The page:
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Figure 3. Changes in home BP (different values from week 0). (a) Morning SBP and DBP of all participants, (b) Morning SBP and DBP of participants with normal-high BP, (c) evening DBP of participants with normal-high BP. Student’s t-test was conducted for data analysis. Statistical significance: * p < 0.05 and ** p < 0.01 vs. placebo group. Values are presented as mean ± standard error. BP: blood pressure; DBP: diastolic blood pressure; SBP: systolic blood pressure.
Figure 3. Changes in home BP (different values from week 0). (a) Morning SBP and DBP of all participants, (b) Morning SBP and DBP of participants with normal-high BP, (c) evening DBP of participants with normal-high BP. Student’s t-test was conducted for data analysis. Statistical significance: * p < 0.05 and ** p < 0.01 vs. placebo group. Values are presented as mean ± standard error. BP: blood pressure; DBP: diastolic blood pressure; SBP: systolic blood pressure.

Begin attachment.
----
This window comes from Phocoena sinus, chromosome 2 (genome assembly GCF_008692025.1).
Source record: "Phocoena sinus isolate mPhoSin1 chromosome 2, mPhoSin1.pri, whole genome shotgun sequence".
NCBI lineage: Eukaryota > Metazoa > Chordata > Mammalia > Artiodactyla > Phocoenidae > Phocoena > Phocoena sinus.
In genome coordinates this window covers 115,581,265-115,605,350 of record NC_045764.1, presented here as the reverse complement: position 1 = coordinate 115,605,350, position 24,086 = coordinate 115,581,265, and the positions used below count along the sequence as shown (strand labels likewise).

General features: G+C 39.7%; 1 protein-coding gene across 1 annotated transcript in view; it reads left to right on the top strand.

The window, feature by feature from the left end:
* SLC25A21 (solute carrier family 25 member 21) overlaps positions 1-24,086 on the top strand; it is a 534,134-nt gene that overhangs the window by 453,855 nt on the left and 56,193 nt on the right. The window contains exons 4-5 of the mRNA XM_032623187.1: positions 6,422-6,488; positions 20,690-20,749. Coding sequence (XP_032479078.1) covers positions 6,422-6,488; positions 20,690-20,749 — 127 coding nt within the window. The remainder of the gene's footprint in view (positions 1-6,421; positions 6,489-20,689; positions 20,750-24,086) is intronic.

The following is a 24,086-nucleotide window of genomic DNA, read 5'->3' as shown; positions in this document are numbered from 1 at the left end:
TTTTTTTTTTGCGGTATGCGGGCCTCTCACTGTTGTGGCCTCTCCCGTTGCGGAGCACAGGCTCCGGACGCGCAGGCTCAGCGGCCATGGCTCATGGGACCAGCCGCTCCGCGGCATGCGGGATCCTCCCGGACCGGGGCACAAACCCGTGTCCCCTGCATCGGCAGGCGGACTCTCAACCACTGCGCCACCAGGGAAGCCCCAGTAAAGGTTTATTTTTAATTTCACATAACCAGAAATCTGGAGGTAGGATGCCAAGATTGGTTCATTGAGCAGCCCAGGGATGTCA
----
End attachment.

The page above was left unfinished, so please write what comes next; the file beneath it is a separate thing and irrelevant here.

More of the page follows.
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Figure 4. Changes in POMS-2 scores (different values from week 0: (a) and (b); measured values: (c), (d), (e), (f), and (g)). (a) Friendliness and (b) vigor-activity of participants with grade 1 hypertension. (c) Confusion-Bewilderment scores of all participants. (d) Depression-dejection, (e) confusion-bewilderment, (f) anger-hostility, and (g) total mood disturbance in participants with normal-high BP. * p < 0.05 vs. placebo group. Values are presented as mean ± standard error. BP: blood pressure; POMS-2: Profile of Mood States 2nd Edition.